8 July 2008
In 2006 Hans Rudolf Keusen of Geotest raised concerns that a large pillar on the Eiger mountain in Switzerland had become unstable. Over the next few weeks the pillar did indeed progressively fail, providing some amazing images of a large rockfall in action (Fig 1):
Yesterday, Hans Rudolf Keusen again warned of the dangers of summer rockfalls on the Eiger. Once again, rockfalls have been occurring on the northwest side of the mountain, associated with the melting of the Lower Grindelwald glacier, which has left the flank of the mountain unsupported. The concern this time is that a rockfall could fall into a small lake at the toe of the slope, displacing “up to 900,000 cubic metres of water…in the space of several hours” (see here). Fortunately, monitoring systems are in place to detect any sudden rises in lake level, so a warning should be available.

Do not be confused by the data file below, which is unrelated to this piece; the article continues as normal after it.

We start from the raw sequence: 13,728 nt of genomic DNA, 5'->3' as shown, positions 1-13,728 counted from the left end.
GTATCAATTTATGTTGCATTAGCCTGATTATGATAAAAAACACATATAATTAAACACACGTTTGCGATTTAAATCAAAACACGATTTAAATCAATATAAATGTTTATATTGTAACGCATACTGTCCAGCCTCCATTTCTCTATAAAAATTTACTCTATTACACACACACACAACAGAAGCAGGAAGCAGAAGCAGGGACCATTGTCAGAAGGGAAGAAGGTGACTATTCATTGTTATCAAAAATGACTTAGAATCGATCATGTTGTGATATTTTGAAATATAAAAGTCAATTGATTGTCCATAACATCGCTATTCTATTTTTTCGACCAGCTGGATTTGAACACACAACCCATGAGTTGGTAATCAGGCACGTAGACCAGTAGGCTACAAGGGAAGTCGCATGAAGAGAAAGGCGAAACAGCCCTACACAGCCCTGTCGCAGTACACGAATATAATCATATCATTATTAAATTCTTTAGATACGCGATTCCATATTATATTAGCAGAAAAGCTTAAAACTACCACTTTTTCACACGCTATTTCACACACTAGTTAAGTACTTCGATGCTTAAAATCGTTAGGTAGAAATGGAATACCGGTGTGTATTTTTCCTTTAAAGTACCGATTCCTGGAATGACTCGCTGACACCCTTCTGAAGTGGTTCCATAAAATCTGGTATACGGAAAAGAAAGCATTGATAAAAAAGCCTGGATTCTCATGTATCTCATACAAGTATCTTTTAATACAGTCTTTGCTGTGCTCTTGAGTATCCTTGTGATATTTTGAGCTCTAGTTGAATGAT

The Swiss Glacier Monitoring Network has a rather nice image of the glacier in question (Fig. 2):
The magnitude of the problem is well-illustrated by annual monitoring data that they have collected on the length of the glacier (Fig. 3). This shows the dramatic retreat of the glacier over a century, in which more than a kilometre has been lost. Unfortunately the data only extends to 1983, but the current average retreat rate is about 20 m per year.